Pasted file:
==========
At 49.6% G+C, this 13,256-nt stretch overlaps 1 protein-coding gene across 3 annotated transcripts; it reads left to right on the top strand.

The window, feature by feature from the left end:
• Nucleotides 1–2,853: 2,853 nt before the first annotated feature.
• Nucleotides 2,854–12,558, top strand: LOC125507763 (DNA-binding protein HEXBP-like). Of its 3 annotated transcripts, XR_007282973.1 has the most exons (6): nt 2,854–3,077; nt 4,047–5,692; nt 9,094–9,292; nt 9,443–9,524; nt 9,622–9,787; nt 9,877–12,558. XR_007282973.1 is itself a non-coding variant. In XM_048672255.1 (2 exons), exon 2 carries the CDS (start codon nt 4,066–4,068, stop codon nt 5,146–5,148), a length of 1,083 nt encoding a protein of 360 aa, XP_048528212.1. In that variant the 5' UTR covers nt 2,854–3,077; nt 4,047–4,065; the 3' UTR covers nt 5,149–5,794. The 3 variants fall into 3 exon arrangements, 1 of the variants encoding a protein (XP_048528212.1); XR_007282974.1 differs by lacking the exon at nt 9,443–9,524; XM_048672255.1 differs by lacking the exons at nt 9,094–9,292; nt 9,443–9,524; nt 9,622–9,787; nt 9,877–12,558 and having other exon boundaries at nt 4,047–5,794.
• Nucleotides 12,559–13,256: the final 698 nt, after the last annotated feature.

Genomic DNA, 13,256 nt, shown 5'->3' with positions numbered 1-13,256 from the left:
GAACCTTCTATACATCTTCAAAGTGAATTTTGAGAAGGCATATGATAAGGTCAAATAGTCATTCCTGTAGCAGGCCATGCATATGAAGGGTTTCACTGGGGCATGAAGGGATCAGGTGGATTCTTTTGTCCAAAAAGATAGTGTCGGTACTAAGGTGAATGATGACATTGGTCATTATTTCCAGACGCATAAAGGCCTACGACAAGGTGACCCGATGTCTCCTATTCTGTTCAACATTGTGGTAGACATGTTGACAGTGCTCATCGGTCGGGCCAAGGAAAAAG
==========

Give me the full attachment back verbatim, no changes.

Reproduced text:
At 49.6% G+C, this 13,256-nt stretch overlaps 1 protein-coding gene across 3 annotated transcripts; it reads left to right on the top strand.

The window, feature by feature from the left end:
• Nucleotides 1–2,853: 2,853 nt before the first annotated feature.
• Nucleotides 2,854–12,558, top strand: LOC125507763 (DNA-binding protein HEXBP-like). Of its 3 annotated transcripts, XR_007282973.1 has the most exons (6): nt 2,854–3,077; nt 4,047–5,692; nt 9,094–9,292; nt 9,443–9,524; nt 9,622–9,787; nt 9,877–12,558. XR_007282973.1 is itself a non-coding variant. In XM_048672255.1 (2 exons), exon 2 carries the CDS (start codon nt 4,066–4,068, stop codon nt 5,146–5,148), a length of 1,083 nt encoding a protein of 360 aa, XP_048528212.1. In that variant the 5' UTR covers nt 2,854–3,077; nt 4,047–4,065; the 3' UTR covers nt 5,149–5,794. The 3 variants fall into 3 exon arrangements, 1 of the variants encoding a protein (XP_048528212.1); XR_007282974.1 differs by lacking the exon at nt 9,443–9,524; XM_048672255.1 differs by lacking the exons at nt 9,094–9,292; nt 9,443–9,524; nt 9,622–9,787; nt 9,877–12,558 and having other exon boundaries at nt 4,047–5,794.
• Nucleotides 12,559–13,256: the final 698 nt, after the last annotated feature.

Genomic DNA, 13,256 nt, shown 5'->3' with positions numbered 1-13,256 from the left:
GAACCTTCTATACATCTTCAAAGTGAATTTTGAGAAGGCATATGATAAGGTCAAATAGTCATTCCTGTAGCAGGCCATGCATATGAAGGGTTTCACTGGGGCATGAAGGGATCAGGTGGATTCTTTTGTCCAAAAAGATAGTGTCGGTACTAAGGTGAATGATGACATTGGTCATTATTTCCAGACGCATAAAGGCCTACGACAAGGTGACCCGATGTCTCCTATTCTGTTCAACATTGTGGTAGACATGTTGACAGTGCTCATCGGTCGGGCCAAGGAAAAAG